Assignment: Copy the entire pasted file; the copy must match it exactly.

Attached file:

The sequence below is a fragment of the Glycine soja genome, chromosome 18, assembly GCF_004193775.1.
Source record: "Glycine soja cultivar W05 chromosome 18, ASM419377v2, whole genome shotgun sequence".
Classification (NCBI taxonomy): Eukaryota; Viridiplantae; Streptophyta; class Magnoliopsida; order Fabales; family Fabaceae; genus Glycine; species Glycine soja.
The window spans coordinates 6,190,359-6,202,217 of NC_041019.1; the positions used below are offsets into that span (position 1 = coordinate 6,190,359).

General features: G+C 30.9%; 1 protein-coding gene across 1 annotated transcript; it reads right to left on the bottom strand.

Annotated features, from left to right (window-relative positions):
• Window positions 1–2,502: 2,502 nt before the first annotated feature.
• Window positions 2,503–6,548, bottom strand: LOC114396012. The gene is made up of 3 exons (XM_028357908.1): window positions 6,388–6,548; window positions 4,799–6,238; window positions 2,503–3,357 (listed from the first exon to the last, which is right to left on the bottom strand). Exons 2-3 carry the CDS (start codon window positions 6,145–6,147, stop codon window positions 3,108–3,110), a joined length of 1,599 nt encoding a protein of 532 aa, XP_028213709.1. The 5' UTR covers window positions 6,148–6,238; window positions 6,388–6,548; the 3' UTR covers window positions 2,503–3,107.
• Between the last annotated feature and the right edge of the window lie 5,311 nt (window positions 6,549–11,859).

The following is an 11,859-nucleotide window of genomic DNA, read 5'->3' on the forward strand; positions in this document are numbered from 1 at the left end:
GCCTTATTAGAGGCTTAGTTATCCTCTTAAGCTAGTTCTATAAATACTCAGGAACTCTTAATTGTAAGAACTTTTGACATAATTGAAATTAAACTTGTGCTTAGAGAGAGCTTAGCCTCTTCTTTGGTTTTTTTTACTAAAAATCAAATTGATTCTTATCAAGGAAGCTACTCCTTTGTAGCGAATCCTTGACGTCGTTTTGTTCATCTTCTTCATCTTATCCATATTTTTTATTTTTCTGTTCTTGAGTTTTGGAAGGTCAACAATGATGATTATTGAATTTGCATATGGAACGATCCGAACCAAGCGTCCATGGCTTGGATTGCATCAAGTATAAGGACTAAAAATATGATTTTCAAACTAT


The sequence below is a fragment of the Glycine soja genome, chromosome 18, assembly GCF_004193775.1.
Source record: "Glycine soja cultivar W05 chromosome 18, ASM419377v2, whole genome shotgun sequence".
Classification (NCBI taxonomy): Eukaryota; Viridiplantae; Streptophyta; class Magnoliopsida; order Fabales; family Fabaceae; genus Glycine; species Glycine soja.
The window spans coordinates 6,190,359-6,202,217 of NC_041019.1; the positions used below are offsets into that span (position 1 = coordinate 6,190,359).

General features: G+C 30.9%; 1 protein-coding gene across 1 annotated transcript; it reads right to left on the bottom strand.

Annotated features, from left to right (window-relative positions):
• Window positions 1–2,502: 2,502 nt before the first annotated feature.
• Window positions 2,503–6,548, bottom strand: LOC114396012. The gene is made up of 3 exons (XM_028357908.1): window positions 6,388–6,548; window positions 4,799–6,238; window positions 2,503–3,357 (listed from the first exon to the last, which is right to left on the bottom strand). Exons 2-3 carry the CDS (start codon window positions 6,145–6,147, stop codon window positions 3,108–3,110), a joined length of 1,599 nt encoding a protein of 532 aa, XP_028213709.1. The 5' UTR covers window positions 6,148–6,238; window positions 6,388–6,548; the 3' UTR covers window positions 2,503–3,107.
• Between the last annotated feature and the right edge of the window lie 5,311 nt (window positions 6,549–11,859).

The following is an 11,859-nucleotide window of genomic DNA, read 5'->3' on the forward strand; positions in this document are numbered from 1 at the left end:
GCCTTATTAGAGGCTTAGTTATCCTCTTAAGCTAGTTCTATAAATACTCAGGAACTCTTAATTGTAAGAACTTTTGACATAATTGAAATTAAACTTGTGCTTAGAGAGAGCTTAGCCTCTTCTTTGGTTTTTTTTACTAAAAATCAAATTGATTCTTATCAAGGAAGCTACTCCTTTGTAGCGAATCCTTGACGTCGTTTTGTTCATCTTCTTCATCTTATCCATATTTTTTATTTTTCTGTTCTTGAGTTTTGGAAGGTCAACAATGATGATTATTGAATTTGCATATGGAACGATCCGAACCAAGCGTCCATGGCTTGGATTGCATCAAGTATAAGGACTAAAAATATGATTTTCAAACTAT